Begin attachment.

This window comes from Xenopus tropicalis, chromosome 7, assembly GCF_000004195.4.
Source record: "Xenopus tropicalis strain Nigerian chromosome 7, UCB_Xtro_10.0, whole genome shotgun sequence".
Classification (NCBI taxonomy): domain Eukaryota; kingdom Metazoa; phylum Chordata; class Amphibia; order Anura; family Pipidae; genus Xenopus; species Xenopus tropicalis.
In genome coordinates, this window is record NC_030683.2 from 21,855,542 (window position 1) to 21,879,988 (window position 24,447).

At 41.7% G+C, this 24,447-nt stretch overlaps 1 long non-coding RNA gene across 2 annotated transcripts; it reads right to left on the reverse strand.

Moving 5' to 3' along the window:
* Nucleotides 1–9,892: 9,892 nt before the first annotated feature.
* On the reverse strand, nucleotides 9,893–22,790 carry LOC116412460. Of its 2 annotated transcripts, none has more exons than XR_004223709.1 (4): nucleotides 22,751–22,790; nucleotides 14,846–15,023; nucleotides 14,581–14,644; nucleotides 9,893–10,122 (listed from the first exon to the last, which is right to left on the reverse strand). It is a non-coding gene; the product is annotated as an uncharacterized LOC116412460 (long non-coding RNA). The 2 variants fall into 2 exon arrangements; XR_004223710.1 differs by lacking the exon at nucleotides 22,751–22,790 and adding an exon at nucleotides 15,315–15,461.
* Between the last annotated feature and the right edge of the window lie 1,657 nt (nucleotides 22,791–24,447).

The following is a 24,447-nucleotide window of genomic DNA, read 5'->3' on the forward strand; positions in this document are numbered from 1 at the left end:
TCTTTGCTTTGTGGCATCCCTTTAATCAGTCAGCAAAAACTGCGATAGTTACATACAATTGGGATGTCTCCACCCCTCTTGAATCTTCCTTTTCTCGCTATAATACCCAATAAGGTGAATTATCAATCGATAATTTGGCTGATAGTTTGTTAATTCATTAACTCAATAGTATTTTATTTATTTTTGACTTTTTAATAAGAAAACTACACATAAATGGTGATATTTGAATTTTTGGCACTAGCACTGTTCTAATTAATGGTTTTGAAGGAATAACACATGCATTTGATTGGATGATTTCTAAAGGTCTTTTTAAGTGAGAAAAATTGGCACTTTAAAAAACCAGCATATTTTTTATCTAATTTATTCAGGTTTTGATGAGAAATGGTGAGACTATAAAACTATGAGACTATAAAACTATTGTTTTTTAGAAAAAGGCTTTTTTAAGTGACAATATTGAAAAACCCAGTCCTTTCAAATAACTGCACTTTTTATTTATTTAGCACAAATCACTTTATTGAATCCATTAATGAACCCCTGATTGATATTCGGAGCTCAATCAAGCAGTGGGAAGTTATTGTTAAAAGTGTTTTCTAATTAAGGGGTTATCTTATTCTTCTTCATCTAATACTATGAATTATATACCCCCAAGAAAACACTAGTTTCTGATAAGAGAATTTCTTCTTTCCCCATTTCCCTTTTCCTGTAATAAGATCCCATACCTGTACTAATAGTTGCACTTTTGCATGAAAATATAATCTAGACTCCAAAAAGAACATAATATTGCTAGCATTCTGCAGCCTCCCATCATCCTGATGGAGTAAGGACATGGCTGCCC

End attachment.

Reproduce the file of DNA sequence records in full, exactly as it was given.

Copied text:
This window comes from Xenopus tropicalis, chromosome 7, assembly GCF_000004195.4.
Source record: "Xenopus tropicalis strain Nigerian chromosome 7, UCB_Xtro_10.0, whole genome shotgun sequence".
Classification (NCBI taxonomy): domain Eukaryota; kingdom Metazoa; phylum Chordata; class Amphibia; order Anura; family Pipidae; genus Xenopus; species Xenopus tropicalis.
In genome coordinates, this window is record NC_030683.2 from 21,855,542 (window position 1) to 21,879,988 (window position 24,447).

At 41.7% G+C, this 24,447-nt stretch overlaps 1 long non-coding RNA gene across 2 annotated transcripts; it reads right to left on the reverse strand.

Moving 5' to 3' along the window:
* Nucleotides 1–9,892: 9,892 nt before the first annotated feature.
* On the reverse strand, nucleotides 9,893–22,790 carry LOC116412460. Of its 2 annotated transcripts, none has more exons than XR_004223709.1 (4): nucleotides 22,751–22,790; nucleotides 14,846–15,023; nucleotides 14,581–14,644; nucleotides 9,893–10,122 (listed from the first exon to the last, which is right to left on the reverse strand). It is a non-coding gene; the product is annotated as an uncharacterized LOC116412460 (long non-coding RNA). The 2 variants fall into 2 exon arrangements; XR_004223710.1 differs by lacking the exon at nucleotides 22,751–22,790 and adding an exon at nucleotides 15,315–15,461.
* Between the last annotated feature and the right edge of the window lie 1,657 nt (nucleotides 22,791–24,447).

The following is a 24,447-nucleotide window of genomic DNA, read 5'->3' on the forward strand; positions in this document are numbered from 1 at the left end:
TCTTTGCTTTGTGGCATCCCTTTAATCAGTCAGCAAAAACTGCGATAGTTACATACAATTGGGATGTCTCCACCCCTCTTGAATCTTCCTTTTCTCGCTATAATACCCAATAAGGTGAATTATCAATCGATAATTTGGCTGATAGTTTGTTAATTCATTAACTCAATAGTATTTTATTTATTTTTGACTTTTTAATAAGAAAACTACACATAAATGGTGATATTTGAATTTTTGGCACTAGCACTGTTCTAATTAATGGTTTTGAAGGAATAACACATGCATTTGATTGGATGATTTCTAAAGGTCTTTTTAAGTGAGAAAAATTGGCACTTTAAAAAACCAGCATATTTTTTATCTAATTTATTCAGGTTTTGATGAGAAATGGTGAGACTATAAAACTATGAGACTATAAAACTATTGTTTTTTAGAAAAAGGCTTTTTTAAGTGACAATATTGAAAAACCCAGTCCTTTCAAATAACTGCACTTTTTATTTATTTAGCACAAATCACTTTATTGAATCCATTAATGAACCCCTGATTGATATTCGGAGCTCAATCAAGCAGTGGGAAGTTATTGTTAAAAGTGTTTTCTAATTAAGGGGTTATCTTATTCTTCTTCATCTAATACTATGAATTATATACCCCCAAGAAAACACTAGTTTCTGATAAGAGAATTTCTTCTTTCCCCATTTCCCTTTTCCTGTAATAAGATCCCATACCTGTACTAATAGTTGCACTTTTGCATGAAAATATAATCTAGACTCCAAAAAGAACATAATATTGCTAGCATTCTGCAGCCTCCCATCATCCTGATGGAGTAAGGACATGGCTGCCC